Preparation is Key

THE FIRST 10 SECONDS often determine the outcome of a job interview.

BEHAVIOR THAT LEADS TO REJECTION: A weak handshake. Poor eye contact. Slouching in the chair. Lack of enthusiasm. Sloppy grooming. Smoking. Hostility. Boastfulness. Condescension to the secretary or receptionist.

ONLY ONE JOB HUNTER out of 100 bothers to research a company before a job interview. One out of 25 has prepared questions about the job or company. One out of 10 works at selling himself or herself. One out of 3 walks in without a resume. And only one out of 50 follow up the interview with a note to the recruiter.

BOTTOM LINE: The well-prepared candidate has a major advantage.

The 10 most common job-hunting errors along with some practical advice:

• Poor resume. Accomplishments should be emphasized. Education and experience records should be concise.

• Failure to network. Don't be reluctant to make use of friends and acquaintances.

• Limiting job sources. Don't scorn the classified or employment agencies.

• Canned approach. Don't reprint cover letters or send a "generic" resume.

• Short search. Don't kid yourself; be prepared for the long haul-five months or more.

• Inadequate interview preparation. Every interview is different and responses should be timely, flexible and geared to the prospective employer.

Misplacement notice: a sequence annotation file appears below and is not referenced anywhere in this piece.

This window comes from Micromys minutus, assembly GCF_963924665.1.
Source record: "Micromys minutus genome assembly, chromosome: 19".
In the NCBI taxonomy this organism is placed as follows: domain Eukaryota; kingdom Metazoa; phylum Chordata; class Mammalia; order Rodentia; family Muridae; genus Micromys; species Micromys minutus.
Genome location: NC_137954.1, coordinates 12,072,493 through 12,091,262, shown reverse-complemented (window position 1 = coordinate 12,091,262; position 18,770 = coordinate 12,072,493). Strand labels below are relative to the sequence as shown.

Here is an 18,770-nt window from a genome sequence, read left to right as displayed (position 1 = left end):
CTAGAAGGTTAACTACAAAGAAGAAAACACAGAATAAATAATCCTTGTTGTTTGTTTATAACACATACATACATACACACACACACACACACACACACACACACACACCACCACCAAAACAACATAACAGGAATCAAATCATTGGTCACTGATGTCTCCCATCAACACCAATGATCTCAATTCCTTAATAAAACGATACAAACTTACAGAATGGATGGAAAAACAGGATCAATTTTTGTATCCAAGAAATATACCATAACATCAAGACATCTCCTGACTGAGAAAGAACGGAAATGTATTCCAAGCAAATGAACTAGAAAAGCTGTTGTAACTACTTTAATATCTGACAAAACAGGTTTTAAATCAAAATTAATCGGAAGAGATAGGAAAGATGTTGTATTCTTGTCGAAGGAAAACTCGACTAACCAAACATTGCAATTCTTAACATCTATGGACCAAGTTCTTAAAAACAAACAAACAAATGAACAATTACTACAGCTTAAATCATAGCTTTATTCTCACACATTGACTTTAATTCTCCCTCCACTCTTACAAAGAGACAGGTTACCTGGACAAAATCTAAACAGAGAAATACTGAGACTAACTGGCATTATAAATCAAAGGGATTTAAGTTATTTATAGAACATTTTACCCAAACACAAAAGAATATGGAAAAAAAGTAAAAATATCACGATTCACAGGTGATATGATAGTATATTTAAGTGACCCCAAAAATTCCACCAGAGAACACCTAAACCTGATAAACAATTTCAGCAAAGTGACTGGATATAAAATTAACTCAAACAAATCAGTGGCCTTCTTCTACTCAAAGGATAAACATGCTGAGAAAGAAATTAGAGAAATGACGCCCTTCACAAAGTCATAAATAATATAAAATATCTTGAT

• Poor interviewing techniques. It's a give-and-take, an honest relationship must be established.

• Restricted job search. Geographic locations, commuting time, size and type of company and other personal preferences should be secondary. Check all possibilities.

• Negative attitude. Even if you think you have all the answers, don't criticize your managers.

• Poor physical appearance. Spruce up.

Career Related Links

·        CMP Publications TechCareers - voted Best Career Site by Internet Business Network (link)
·        CareerPath -

·         “The Riley Guide” List of Employment Opportunities & Job Resources on the Internet: (link)

·        Cost of Living Index from The Center for Mobility Resources.  If you are considering relocating, this calculator can determine a comparable salary in the city you are moving to (link)

Articles Related to the Job Search

·        “Before You Say Good-bye” things to consider prior to handing in your resignation: (link)

·        “How to Network in a Crowd” by Linda J. Nash  -  (link)

·        “How to Assess a Job Offer” by Max Carey reprinted from the Winter 1990-1991 “Occupational Outlook Quarterly”